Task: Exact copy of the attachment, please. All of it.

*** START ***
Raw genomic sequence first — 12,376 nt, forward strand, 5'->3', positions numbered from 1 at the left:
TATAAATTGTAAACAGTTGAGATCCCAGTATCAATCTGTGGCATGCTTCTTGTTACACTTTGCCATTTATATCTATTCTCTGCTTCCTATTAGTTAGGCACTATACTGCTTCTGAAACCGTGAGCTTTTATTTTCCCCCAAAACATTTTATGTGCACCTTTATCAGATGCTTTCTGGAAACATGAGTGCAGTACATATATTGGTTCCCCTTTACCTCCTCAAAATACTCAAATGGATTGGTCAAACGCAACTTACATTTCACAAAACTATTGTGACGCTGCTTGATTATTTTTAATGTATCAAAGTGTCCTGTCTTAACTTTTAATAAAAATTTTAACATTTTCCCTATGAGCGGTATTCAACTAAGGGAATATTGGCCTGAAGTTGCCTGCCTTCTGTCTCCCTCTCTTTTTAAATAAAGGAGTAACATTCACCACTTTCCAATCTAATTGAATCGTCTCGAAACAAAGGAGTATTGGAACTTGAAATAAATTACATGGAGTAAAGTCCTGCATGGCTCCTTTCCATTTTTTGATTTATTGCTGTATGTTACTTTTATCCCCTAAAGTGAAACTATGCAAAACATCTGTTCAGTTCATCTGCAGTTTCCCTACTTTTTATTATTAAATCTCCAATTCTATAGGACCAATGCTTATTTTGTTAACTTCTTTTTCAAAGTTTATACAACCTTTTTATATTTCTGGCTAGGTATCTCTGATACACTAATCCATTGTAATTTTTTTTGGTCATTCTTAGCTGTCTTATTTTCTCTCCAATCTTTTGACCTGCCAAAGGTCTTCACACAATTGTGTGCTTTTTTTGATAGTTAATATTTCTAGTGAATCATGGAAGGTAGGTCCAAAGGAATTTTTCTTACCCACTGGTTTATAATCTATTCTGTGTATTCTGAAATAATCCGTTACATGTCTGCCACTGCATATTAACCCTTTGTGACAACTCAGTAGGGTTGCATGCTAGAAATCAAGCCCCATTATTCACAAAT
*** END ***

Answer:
Raw genomic sequence first — 12,376 nt, forward strand, 5'->3', positions numbered from 1 at the left:
TATAAATTGTAAACAGTTGAGATCCCAGTATCAATCTGTGGCATGCTTCTTGTTACACTTTGCCATTTATATCTATTCTCTGCTTCCTATTAGTTAGGCACTATACTGCTTCTGAAACCGTGAGCTTTTATTTTCCCCCAAAACATTTTATGTGCACCTTTATCAGATGCTTTCTGGAAACATGAGTGCAGTACATATATTGGTTCCCCTTTACCTCCTCAAAATACTCAAATGGATTGGTCAAACGCAACTTACATTTCACAAAACTATTGTGACGCTGCTTGATTATTTTTAATGTATCAAAGTGTCCTGTCTTAACTTTTAATAAAAATTTTAACATTTTCCCTATGAGCGGTATTCAACTAAGGGAATATTGGCCTGAAGTTGCCTGCCTTCTGTCTCCCTCTCTTTTTAAATAAAGGAGTAACATTCACCACTTTCCAATCTAATTGAATCGTCTCGAAACAAAGGAGTATTGGAACTTGAAATAAATTACATGGAGTAAAGTCCTGCATGGCTCCTTTCCATTTTTTGATTTATTGCTGTATGTTACTTTTATCCCCTAAAGTGAAACTATGCAAAACATCTGTTCAGTTCATCTGCAGTTTCCCTACTTTTTATTATTAAATCTCCAATTCTATAGGACCAATGCTTATTTTGTTAACTTCTTTTTCAAAGTTTATACAACCTTTTTATATTTCTGGCTAGGTATCTCTGATACACTAATCCATTGTAATTTTTTTTGGTCATTCTTAGCTGTCTTATTTTCTCTCCAATCTTTTGACCTGCCAAAGGTCTTCACACAATTGTGTGCTTTTTTTGATAGTTAATATTTCTAGTGAATCATGGAAGGTAGGTCCAAAGGAATTTTTCTTACCCACTGGTTTATAATCTATTCTGTGTATTCTGAAATAATCCGTTACATGTCTGCCACTGCATATTAACCCTTTGTGACAACTCAGTAGGGTTGCATGCTAGAAATCAAGCCCCATTATTCACAAAT